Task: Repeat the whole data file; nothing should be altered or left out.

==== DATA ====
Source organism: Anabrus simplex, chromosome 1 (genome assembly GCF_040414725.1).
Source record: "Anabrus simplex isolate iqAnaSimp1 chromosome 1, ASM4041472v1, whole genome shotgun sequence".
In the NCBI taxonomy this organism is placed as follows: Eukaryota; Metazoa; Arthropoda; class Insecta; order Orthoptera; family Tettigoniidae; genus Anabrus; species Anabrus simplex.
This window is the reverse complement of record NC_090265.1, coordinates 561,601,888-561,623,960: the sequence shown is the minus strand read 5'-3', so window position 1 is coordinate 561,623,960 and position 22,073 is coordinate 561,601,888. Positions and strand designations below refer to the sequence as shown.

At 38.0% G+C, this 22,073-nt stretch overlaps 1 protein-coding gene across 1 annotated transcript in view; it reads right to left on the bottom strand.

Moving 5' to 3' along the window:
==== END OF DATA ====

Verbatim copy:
Source organism: Anabrus simplex, chromosome 1 (genome assembly GCF_040414725.1).
Source record: "Anabrus simplex isolate iqAnaSimp1 chromosome 1, ASM4041472v1, whole genome shotgun sequence".
In the NCBI taxonomy this organism is placed as follows: Eukaryota; Metazoa; Arthropoda; class Insecta; order Orthoptera; family Tettigoniidae; genus Anabrus; species Anabrus simplex.
This window is the reverse complement of record NC_090265.1, coordinates 561,601,888-561,623,960: the sequence shown is the minus strand read 5'-3', so window position 1 is coordinate 561,623,960 and position 22,073 is coordinate 561,601,888. Positions and strand designations below refer to the sequence as shown.

At 38.0% G+C, this 22,073-nt stretch overlaps 1 protein-coding gene across 1 annotated transcript in view; it reads right to left on the bottom strand.

Moving 5' to 3' along the window: